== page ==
Ooh, couples, what is it that really breaks our heart? A lack of joy. It doesn't matter if we're embroiled in anger and blame, or frozen out by cold and distant withdrawal. Couples in crisis are not experiencing joy, either individually or together.
As a therapist, I help people to recognize their patterns of defense, their habitual ways of responding: their default mode. We all developed ways of adapting and protecting ourselves in our early years when our brains and nervous systems were developing. These ways of coping can become hard-wired.
You and your partner get into a spectacular fight. And let us guess... it's his fault. Or hers. Definitely not yours. It's never really our fault. Even if we apologize, we may still think our partner provoked us to act that way. If only he listened better. If only she stayed out of it. As couples therapists we see this often.
As parents and caregivers, how can we best help our children shape their sense of self? Trust. Through trusting them, demonstrating trustworthiness, and instilling a sense of trust. The more we trust our children, and are open to listening to their feelings and experiences, the more they learn to trust their own internal state.
We rely on the expression around the eyes with our partners to connect. It tells us if they are feeling safe or happy or worried or threatened. Without this cue we don't know how to respond. We see this in children with autism who have flat muscle tone around the eyes; not only are we unable to understand their social engagement cues, but they are not able to understand ours either.
Want to really rev up your relationship? Even your life? Step it up for our one-week relationship challenge. We challenge you to embrace your relationship as the most important thing in your life. The most interesting thing is that if you and your partner meet this challenge, you'll find your own needs met in a way that doesn't happen when you're both optimizing for yourselves.
Divorce is ranked above going to jail or losing a family member as the second most stressful life event you can face. In fact, the death of a spouse or child are the only events considered more stressful. And yet, this doesn't even take into account what divorce is like for those who are separating from someone with a high-conflict personality.
We put our team therapy approach into action -- three of us working with one client at the same time. Over time we've come to understand why men seem to prefer this team approach to therapy. Not only can we help navigate rough emotional terrain, and get to the root cause, but we can help translate and teach them the emotional language of their spouse.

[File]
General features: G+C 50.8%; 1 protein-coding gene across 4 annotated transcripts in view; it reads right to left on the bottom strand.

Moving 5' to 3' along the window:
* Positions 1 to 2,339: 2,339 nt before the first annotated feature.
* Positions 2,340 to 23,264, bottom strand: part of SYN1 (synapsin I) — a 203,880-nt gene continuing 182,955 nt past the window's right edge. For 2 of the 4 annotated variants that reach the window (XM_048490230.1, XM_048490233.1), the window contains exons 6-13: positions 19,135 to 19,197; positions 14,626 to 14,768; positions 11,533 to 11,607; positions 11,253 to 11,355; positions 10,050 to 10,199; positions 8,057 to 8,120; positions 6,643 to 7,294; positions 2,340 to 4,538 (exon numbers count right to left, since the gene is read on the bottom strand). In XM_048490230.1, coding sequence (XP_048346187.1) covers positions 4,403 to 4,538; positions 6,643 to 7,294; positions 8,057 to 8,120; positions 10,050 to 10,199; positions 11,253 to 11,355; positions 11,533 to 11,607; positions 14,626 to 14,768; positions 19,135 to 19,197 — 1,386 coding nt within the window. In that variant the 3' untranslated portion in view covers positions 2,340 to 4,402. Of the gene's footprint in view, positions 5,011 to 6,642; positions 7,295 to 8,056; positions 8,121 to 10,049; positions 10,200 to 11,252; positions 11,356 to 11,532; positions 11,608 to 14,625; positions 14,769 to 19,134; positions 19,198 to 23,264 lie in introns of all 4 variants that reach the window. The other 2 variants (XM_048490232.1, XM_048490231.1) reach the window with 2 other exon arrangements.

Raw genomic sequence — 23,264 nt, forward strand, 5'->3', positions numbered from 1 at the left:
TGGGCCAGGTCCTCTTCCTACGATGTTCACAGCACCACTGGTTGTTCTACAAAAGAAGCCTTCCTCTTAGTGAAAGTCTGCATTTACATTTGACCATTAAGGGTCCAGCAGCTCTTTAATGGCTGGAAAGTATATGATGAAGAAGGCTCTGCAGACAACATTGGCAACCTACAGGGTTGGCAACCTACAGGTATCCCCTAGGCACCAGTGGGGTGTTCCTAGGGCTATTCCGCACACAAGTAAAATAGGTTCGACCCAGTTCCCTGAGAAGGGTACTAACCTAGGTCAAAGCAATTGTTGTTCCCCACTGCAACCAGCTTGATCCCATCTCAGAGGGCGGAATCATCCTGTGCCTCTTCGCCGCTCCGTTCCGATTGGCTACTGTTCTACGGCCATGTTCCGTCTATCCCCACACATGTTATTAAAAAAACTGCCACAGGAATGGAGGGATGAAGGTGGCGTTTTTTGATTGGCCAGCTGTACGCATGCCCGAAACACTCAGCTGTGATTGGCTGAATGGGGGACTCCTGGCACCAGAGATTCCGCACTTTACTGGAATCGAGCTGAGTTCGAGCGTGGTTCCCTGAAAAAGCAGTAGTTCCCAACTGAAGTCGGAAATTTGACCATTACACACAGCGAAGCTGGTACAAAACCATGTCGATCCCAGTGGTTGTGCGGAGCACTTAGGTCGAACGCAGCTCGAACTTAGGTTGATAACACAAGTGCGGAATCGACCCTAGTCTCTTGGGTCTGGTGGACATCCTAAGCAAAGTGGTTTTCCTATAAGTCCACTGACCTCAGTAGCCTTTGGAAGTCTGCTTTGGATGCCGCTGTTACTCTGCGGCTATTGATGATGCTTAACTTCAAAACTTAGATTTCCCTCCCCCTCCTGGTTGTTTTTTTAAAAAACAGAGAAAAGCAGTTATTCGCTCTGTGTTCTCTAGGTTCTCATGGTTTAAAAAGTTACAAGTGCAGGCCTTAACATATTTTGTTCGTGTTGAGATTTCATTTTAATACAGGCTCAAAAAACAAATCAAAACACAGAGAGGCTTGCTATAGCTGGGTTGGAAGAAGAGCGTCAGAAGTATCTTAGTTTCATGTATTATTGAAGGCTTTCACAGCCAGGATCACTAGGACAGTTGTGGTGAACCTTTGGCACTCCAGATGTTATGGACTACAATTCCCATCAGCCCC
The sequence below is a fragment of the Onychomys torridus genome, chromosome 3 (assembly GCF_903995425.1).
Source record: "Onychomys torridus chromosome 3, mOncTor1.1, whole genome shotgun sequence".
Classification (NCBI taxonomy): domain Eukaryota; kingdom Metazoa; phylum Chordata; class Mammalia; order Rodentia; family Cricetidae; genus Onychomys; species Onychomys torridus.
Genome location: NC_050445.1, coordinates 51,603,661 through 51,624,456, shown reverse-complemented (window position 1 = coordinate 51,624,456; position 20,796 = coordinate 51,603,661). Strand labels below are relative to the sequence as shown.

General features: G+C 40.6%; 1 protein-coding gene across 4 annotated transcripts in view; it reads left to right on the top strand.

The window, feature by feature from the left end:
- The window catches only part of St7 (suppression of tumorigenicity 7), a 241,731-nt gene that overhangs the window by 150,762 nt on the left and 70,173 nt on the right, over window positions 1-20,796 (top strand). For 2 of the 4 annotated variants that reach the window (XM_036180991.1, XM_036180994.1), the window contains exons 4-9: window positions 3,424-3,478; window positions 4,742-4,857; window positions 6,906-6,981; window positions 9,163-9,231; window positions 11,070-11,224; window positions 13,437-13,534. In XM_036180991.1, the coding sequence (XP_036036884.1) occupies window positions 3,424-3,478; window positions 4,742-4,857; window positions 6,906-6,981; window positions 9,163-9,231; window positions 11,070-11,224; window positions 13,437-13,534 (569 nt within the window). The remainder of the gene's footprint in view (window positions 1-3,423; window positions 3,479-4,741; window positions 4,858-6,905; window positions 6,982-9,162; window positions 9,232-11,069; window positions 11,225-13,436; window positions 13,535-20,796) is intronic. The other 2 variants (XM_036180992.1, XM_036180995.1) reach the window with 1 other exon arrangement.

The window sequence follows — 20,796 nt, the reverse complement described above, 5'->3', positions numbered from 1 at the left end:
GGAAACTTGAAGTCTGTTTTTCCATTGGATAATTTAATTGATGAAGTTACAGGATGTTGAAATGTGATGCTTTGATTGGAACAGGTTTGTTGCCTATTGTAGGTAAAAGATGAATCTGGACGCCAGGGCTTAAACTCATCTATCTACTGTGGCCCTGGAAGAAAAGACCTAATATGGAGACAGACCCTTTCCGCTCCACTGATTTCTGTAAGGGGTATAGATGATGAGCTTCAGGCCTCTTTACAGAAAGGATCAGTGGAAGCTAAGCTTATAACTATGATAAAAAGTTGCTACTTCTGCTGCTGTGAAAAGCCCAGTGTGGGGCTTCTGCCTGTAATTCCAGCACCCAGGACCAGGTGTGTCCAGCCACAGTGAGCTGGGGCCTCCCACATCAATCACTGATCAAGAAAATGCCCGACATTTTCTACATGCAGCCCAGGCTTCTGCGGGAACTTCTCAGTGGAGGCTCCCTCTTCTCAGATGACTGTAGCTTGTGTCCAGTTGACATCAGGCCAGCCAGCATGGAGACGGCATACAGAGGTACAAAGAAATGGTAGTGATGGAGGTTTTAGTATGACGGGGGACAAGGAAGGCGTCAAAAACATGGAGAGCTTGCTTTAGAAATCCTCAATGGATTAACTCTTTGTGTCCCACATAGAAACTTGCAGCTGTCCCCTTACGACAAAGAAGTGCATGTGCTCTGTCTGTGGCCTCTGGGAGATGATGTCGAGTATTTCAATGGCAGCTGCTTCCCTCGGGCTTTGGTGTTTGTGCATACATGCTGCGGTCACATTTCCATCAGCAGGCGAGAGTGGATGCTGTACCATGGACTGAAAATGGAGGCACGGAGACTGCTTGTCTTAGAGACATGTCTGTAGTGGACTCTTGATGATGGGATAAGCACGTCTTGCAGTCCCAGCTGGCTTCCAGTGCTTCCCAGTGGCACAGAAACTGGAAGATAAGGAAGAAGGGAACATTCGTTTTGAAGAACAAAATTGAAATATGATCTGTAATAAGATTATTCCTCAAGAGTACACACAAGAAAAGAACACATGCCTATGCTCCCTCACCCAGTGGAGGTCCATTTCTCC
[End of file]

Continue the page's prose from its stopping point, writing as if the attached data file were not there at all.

You need to see that your partner has suffered too, not from your anger, but from the weight of his or her own actions. If you believe your partner deeply regrets his actions, knows he was wrong, and even feels he violated his own personal standards, you will feel more trusting and open to forgiveness.
Sure, you may still end up fighting, but it won't be nearly as acute. And haven't you noticed how much easier everything seems when you and your loved one are close? How life feels better? Deadlines seem less daunting, children seem less demanding, and other stressors become more manageable.
With our couple, Robyn feels insecure about their connectedness. She wants to feel close. So when he comes home late, she turns that into, "I'm not important. He doesn't care." She feels hurt or abandoned, and that's why she gets upset. On the other hand, Blair needs validation. His sense of identity and confidence are important.
This may be one of the greatest conundrums a couple can face. How to have a stable and secure relationship, and keep the passion alive? How to become a family (with or without children) and yet remain lovers? We have gathered research, clues, and client feedback for some practical ways to stay hot and heavy.
Yep, you can marry the wrong person. There are countless ways and reasons to restore your marriage, but sometimes the problem goes beyond trust, or communication, or intimacy. Usually in these cases, the question being asked is not, "How do I fix my relationship?" Instead it's, "Should I stay or should I leave?"